And as a black person (or minority) in the sciences, one has this audacious and seemingly impossible task of trying to fit into a system that was not designed intentionally with them in mind. Square peg in a round hole conundrum. I was simultaneously trying to balance being true to myself and becoming part of the "sciencey” culture." Being the only or only one of a few persons of color in the department can add to the stress of graduate education. Researchers have coined the phrase "minority stress" to describe the psychological impacts of being the only person of color in a predominantly white environment. On top of regular rigors of graduate school, minority students have the augmented constant stress of "having to prove" their capabilities/competencies. I was constantly checking and rechecking myself to make sure that I was not perceived as the incompetent one. Hello, imposter syndrome! And there are those other faculty and graduate students that greet you with, “Ohh, you are the minority student they admitted this year" Hello, micro-aggressions.
Besides, some of the challenges minority students face has nothing to do with the graduate training itself. It has to do with understanding our context, meaning the families we come from. In my case, being the one who had received the most educational training in my family, I was the highest earning member of my family (even though I was on a graduate stipend). Consequently, I ended up taking care of my family, subsequently impacting my financial and emotional aptitude. I remember at one point after getting my Master’s degree considering dropping out of graduate school. I felt I needed to get a “real” job and earn real money to take care of my family.
What strategies will you use to address these challenges?
What made my overall graduate education exciting for me was the presence of strong mentors and advisors who were great listeners. They were eager to understand the unique challenges that threatened my Ph.D. success. They were also ready to hear my wildly different perspectives. My Ph.D. advisor was my first and foremost ally. The best advice I was given and one I usually pass to first-year graduate students looking for a research advisor is: "Your success in graduate school is highly dependent on your advisor and then on your research project."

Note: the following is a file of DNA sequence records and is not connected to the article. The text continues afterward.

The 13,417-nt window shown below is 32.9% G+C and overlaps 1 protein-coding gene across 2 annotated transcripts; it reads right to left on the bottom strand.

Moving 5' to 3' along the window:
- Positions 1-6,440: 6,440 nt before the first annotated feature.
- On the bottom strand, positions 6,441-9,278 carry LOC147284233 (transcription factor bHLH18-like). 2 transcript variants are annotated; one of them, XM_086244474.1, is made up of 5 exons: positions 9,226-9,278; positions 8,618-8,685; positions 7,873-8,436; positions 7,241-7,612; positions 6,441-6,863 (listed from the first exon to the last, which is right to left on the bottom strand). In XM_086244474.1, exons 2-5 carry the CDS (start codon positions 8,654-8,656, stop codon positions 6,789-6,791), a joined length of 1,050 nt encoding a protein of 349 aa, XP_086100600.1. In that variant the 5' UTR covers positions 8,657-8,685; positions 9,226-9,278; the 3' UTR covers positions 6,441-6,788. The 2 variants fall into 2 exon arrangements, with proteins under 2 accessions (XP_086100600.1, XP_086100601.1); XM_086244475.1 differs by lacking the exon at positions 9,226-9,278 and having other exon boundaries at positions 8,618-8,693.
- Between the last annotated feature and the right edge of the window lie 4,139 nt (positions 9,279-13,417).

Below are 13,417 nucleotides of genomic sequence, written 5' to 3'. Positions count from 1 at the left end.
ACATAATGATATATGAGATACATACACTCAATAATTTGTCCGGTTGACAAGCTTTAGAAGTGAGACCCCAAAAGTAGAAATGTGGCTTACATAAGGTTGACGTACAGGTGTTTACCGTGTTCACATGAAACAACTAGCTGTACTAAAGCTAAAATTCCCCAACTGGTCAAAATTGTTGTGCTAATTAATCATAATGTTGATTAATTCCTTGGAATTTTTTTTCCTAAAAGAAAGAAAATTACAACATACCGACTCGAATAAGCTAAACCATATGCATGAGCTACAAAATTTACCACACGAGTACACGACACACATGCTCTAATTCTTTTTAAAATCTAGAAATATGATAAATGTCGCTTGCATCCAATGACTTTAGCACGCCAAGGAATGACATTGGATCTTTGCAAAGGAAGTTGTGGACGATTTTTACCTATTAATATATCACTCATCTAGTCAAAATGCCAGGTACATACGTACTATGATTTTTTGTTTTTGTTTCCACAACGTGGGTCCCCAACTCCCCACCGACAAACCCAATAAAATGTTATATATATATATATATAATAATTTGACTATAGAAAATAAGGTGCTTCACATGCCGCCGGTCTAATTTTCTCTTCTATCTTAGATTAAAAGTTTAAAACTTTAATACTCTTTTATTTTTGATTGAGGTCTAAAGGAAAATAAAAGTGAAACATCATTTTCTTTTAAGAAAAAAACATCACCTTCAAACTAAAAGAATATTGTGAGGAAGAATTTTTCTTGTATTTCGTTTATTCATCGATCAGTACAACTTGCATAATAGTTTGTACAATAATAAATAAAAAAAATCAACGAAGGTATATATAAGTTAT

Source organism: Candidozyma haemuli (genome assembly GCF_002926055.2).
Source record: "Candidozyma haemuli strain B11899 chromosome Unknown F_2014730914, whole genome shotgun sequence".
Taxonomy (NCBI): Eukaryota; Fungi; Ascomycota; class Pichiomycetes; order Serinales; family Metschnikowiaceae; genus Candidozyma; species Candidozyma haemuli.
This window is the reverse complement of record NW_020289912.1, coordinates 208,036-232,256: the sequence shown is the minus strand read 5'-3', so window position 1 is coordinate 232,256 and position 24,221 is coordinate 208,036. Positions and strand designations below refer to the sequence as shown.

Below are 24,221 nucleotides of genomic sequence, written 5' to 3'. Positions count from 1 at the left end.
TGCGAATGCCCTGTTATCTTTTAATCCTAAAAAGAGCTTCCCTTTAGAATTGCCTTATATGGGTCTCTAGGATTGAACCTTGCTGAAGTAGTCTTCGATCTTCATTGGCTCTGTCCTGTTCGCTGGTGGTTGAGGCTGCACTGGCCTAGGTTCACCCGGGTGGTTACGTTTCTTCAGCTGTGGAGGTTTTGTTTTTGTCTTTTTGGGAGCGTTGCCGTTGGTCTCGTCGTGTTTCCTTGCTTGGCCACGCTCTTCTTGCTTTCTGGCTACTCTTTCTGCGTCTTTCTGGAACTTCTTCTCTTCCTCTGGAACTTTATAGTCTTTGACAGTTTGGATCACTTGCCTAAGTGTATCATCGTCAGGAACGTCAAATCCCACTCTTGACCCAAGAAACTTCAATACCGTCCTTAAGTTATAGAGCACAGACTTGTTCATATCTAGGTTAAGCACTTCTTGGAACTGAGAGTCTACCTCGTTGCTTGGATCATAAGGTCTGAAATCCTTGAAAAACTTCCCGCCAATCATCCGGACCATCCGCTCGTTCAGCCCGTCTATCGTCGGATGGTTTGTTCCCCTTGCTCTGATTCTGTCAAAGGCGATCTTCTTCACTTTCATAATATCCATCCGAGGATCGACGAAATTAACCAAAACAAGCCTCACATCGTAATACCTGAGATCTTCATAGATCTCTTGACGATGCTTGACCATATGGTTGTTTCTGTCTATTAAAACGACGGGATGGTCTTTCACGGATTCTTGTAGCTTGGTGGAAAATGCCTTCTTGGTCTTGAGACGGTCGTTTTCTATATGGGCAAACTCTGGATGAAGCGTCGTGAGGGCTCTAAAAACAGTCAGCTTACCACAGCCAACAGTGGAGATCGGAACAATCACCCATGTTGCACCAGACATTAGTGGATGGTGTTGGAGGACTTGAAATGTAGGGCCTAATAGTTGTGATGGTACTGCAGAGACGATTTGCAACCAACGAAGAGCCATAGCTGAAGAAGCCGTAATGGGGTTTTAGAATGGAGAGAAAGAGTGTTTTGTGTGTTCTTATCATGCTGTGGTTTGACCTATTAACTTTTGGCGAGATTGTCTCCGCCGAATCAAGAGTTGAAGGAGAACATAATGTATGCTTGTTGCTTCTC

A supportive community inside and outside the graduate community goes a long way in keeping one grounded during graduate school. I found that having a community of African Americans outside of my graduate school colleagues helped in keeping me grounded and focused on my vision. Interestingly, my interactions outside of my department kept me inspired to do chemistry. My social circles reminded me why I loved chemistry – to be an inspiration and an agent of positive change to my community. As my experiments failed, and I put in countless hours in the lab, faced micro- (and macro-) aggressions and felt like an imposter in chemistry, I kept on thinking that our communities need more PhDs. These PhDs will have the opportunity to sit on the "decision-making table” at which for so long people of color have not had a seat. Hello, progress! For there is no excellence without diversity. There is no innovation without diversity. Hidden Figures, the movie, showed that. Even evolution is all about diversity.
All of these personal challenges sum up to four strategies to address issues faced by women and underrepresented groups in chemistry: